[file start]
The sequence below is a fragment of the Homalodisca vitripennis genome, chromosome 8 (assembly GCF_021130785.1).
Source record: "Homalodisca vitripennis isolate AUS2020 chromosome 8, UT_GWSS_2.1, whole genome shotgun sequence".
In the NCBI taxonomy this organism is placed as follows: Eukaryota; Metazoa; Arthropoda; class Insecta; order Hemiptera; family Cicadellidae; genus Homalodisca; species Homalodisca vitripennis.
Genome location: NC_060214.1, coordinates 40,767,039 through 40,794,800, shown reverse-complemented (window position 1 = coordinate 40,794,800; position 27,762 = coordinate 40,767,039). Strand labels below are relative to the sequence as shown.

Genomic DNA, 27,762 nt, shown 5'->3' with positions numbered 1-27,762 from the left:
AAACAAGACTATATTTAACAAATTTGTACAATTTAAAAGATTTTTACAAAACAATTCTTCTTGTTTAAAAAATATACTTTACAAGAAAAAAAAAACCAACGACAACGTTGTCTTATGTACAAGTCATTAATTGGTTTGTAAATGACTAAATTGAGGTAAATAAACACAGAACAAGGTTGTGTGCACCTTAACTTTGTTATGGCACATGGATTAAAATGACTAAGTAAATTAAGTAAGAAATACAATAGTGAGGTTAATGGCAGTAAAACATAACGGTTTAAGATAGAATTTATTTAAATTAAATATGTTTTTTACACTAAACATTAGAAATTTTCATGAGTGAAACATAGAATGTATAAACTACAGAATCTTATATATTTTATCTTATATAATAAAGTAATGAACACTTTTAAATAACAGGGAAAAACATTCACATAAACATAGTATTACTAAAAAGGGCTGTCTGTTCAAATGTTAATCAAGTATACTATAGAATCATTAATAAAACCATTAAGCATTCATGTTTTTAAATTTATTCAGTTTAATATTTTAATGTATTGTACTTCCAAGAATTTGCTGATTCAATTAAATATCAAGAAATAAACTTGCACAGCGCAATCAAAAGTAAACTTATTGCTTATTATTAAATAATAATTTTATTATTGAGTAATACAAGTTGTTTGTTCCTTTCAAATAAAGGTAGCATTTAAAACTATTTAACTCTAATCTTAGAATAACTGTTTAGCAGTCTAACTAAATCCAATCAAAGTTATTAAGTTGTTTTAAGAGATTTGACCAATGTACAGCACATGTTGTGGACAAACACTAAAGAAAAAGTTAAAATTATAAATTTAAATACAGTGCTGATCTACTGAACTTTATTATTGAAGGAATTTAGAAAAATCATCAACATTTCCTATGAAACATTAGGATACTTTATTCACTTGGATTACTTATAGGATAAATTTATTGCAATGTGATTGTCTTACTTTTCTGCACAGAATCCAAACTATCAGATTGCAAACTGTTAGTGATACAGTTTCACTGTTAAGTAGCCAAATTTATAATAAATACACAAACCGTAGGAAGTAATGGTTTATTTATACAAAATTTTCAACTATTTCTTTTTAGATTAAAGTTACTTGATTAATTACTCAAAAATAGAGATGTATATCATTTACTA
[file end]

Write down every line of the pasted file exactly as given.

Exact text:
The sequence below is a fragment of the Homalodisca vitripennis genome, chromosome 8 (assembly GCF_021130785.1).
Source record: "Homalodisca vitripennis isolate AUS2020 chromosome 8, UT_GWSS_2.1, whole genome shotgun sequence".
In the NCBI taxonomy this organism is placed as follows: Eukaryota; Metazoa; Arthropoda; class Insecta; order Hemiptera; family Cicadellidae; genus Homalodisca; species Homalodisca vitripennis.
Genome location: NC_060214.1, coordinates 40,767,039 through 40,794,800, shown reverse-complemented (window position 1 = coordinate 40,794,800; position 27,762 = coordinate 40,767,039). Strand labels below are relative to the sequence as shown.

Genomic DNA, 27,762 nt, shown 5'->3' with positions numbered 1-27,762 from the left:
AAACAAGACTATATTTAACAAATTTGTACAATTTAAAAGATTTTTACAAAACAATTCTTCTTGTTTAAAAAATATACTTTACAAGAAAAAAAAAACCAACGACAACGTTGTCTTATGTACAAGTCATTAATTGGTTTGTAAATGACTAAATTGAGGTAAATAAACACAGAACAAGGTTGTGTGCACCTTAACTTTGTTATGGCACATGGATTAAAATGACTAAGTAAATTAAGTAAGAAATACAATAGTGAGGTTAATGGCAGTAAAACATAACGGTTTAAGATAGAATTTATTTAAATTAAATATGTTTTTTACACTAAACATTAGAAATTTTCATGAGTGAAACATAGAATGTATAAACTACAGAATCTTATATATTTTATCTTATATAATAAAGTAATGAACACTTTTAAATAACAGGGAAAAACATTCACATAAACATAGTATTACTAAAAAGGGCTGTCTGTTCAAATGTTAATCAAGTATACTATAGAATCATTAATAAAACCATTAAGCATTCATGTTTTTAAATTTATTCAGTTTAATATTTTAATGTATTGTACTTCCAAGAATTTGCTGATTCAATTAAATATCAAGAAATAAACTTGCACAGCGCAATCAAAAGTAAACTTATTGCTTATTATTAAATAATAATTTTATTATTGAGTAATACAAGTTGTTTGTTCCTTTCAAATAAAGGTAGCATTTAAAACTATTTAACTCTAATCTTAGAATAACTGTTTAGCAGTCTAACTAAATCCAATCAAAGTTATTAAGTTGTTTTAAGAGATTTGACCAATGTACAGCACATGTTGTGGACAAACACTAAAGAAAAAGTTAAAATTATAAATTTAAATACAGTGCTGATCTACTGAACTTTATTATTGAAGGAATTTAGAAAAATCATCAACATTTCCTATGAAACATTAGGATACTTTATTCACTTGGATTACTTATAGGATAAATTTATTGCAATGTGATTGTCTTACTTTTCTGCACAGAATCCAAACTATCAGATTGCAAACTGTTAGTGATACAGTTTCACTGTTAAGTAGCCAAATTTATAATAAATACACAAACCGTAGGAAGTAATGGTTTATTTATACAAAATTTTCAACTATTTCTTTTTAGATTAAAGTTACTTGATTAATTACTCAAAAATAGAGATGTATATCATTTACTA